To me, perfection is when an art film has a great story that keeps you engaged and entertained. There are so few of those films around however, they seem to be TOO on the art side or TOO mainstream. It's finding that happy balance which is the difficult part and honestly, I haven't much cared for anything Malick has made, even his popcorn fodder films. All I see with his last few film lazy filmmaking; "Lets go out and shoot a bunch of pretty stuff and figure it out in post". That's my opinion, but I'm sure it resonates with many people. 

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So if poetry films are lazy filmmaking, poems are lazy writing? That's a very limited view of the potential for art.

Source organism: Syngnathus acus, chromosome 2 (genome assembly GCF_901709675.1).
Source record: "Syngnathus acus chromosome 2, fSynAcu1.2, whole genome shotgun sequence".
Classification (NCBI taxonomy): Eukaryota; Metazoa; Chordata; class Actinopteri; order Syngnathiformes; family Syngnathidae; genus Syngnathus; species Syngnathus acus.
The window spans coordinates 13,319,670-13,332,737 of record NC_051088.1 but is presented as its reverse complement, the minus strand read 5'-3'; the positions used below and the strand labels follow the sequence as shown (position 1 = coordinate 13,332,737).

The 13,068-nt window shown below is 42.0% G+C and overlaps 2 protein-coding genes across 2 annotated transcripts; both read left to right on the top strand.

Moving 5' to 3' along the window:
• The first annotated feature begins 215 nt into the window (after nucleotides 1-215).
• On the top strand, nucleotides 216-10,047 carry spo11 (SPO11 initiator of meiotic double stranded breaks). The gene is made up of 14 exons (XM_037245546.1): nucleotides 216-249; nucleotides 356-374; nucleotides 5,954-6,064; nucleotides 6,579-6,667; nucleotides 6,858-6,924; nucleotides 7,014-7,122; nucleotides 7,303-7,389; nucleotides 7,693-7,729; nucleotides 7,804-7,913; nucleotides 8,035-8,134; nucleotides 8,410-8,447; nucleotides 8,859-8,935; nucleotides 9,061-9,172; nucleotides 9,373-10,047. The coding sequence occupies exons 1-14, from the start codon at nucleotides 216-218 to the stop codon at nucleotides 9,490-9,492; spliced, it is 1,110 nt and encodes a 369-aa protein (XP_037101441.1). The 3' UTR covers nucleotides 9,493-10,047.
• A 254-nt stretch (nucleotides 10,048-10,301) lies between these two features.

Sure a film with a great story is, well, great. But that's one type of film and to call all other types "lazy" is unfair.  It's like saying that classical music is great but jazz is "lazy" because it relies more on improvisation rather than composition.

And if you look at something really difficult to make like "The Thin Red Line", it's not the sort of movie that anyone who is lazy would undertake. Same goes for "The New World".

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Well, your analogy is interesting because Jazz requires quite a bit of skill actually. It also creates more than just beautiful music, but it's extremely entertaining music, which is why it was such a popular form of music. 

Poetry is actually very much like jazz. It requires a grasp of not just language, but social themes that allude most people. A good poem however, is one that resonates with the reader, that is as smooth as a glass of port and as crisp as the best jazz.